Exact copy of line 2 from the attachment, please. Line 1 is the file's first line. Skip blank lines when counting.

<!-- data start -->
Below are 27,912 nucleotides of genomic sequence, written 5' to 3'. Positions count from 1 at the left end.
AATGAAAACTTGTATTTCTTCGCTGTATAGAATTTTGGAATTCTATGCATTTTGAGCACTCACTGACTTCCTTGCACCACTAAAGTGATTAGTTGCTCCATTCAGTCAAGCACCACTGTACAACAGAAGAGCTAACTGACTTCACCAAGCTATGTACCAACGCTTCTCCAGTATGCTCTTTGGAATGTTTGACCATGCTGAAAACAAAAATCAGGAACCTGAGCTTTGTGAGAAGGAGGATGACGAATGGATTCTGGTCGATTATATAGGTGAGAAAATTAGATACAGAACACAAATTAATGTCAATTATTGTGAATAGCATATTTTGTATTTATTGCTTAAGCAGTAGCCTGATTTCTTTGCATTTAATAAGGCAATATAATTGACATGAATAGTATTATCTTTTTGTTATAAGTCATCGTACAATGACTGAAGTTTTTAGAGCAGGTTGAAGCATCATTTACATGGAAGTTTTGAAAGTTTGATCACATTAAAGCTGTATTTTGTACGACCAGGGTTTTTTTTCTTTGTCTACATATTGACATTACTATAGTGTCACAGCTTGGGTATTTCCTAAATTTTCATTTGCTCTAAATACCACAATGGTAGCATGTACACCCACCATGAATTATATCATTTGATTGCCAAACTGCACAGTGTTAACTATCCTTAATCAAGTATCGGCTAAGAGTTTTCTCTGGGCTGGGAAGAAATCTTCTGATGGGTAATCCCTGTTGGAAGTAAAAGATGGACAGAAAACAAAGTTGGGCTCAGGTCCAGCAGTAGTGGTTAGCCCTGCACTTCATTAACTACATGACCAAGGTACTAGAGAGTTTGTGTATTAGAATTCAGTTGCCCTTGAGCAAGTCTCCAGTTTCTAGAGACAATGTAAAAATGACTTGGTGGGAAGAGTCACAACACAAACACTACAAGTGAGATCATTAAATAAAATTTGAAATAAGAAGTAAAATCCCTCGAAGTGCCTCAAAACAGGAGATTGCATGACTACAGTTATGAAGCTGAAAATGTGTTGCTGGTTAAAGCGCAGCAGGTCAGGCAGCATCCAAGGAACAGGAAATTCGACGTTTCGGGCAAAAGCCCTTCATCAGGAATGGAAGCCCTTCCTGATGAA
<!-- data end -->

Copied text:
AATGAAAACTTGTATTTCTTCGCTGTATAGAATTTTGGAATTCTATGCATTTTGAGCACTCACTGACTTCCTTGCACCACTAAAGTGATTAGTTGCTCCATTCAGTCAAGCACCACTGTACAACAGAAGAGCTAACTGACTTCACCAAGCTATGTACCAACGCTTCTCCAGTATGCTCTTTGGAATGTTTGACCATGCTGAAAACAAAAATCAGGAACCTGAGCTTTGTGAGAAGGAGGATGACGAATGGATTCTGGTCGATTATATAGGTGAGAAAATTAGATACAGAACACAAATTAATGTCAATTATTGTGAATAGCATATTTTGTATTTATTGCTTAAGCAGTAGCCTGATTTCTTTGCATTTAATAAGGCAATATAATTGACATGAATAGTATTATCTTTTTGTTATAAGTCATCGTACAATGACTGAAGTTTTTAGAGCAGGTTGAAGCATCATTTACATGGAAGTTTTGAAAGTTTGATCACATTAAAGCTGTATTTTGTACGACCAGGGTTTTTTTTCTTTGTCTACATATTGACATTACTATAGTGTCACAGCTTGGGTATTTCCTAAATTTTCATTTGCTCTAAATACCACAATGGTAGCATGTACACCCACCATGAATTATATCATTTGATTGCCAAACTGCACAGTGTTAACTATCCTTAATCAAGTATCGGCTAAGAGTTTTCTCTGGGCTGGGAAGAAATCTTCTGATGGGTAATCCCTGTTGGAAGTAAAAGATGGACAGAAAACAAAGTTGGGCTCAGGTCCAGCAGTAGTGGTTAGCCCTGCACTTCATTAACTACATGACCAAGGTACTAGAGAGTTTGTGTATTAGAATTCAGTTGCCCTTGAGCAAGTCTCCAGTTTCTAGAGACAATGTAAAAATGACTTGGTGGGAAGAGTCACAACACAAACACTACAAGTGAGATCATTAAATAAAATTTGAAATAAGAAGTAAAATCCCTCGAAGTGCCTCAAAACAGGAGATTGCATGACTACAGTTATGAAGCTGAAAATGTGTTGCTGGTTAAAGCGCAGCAGGTCAGGCAGCATCCAAGGAACAGGAAATTCGACGTTTCGGGCAAAAGCCCTTCATCAGGAATGGAAGCCCTTCCTGATGAA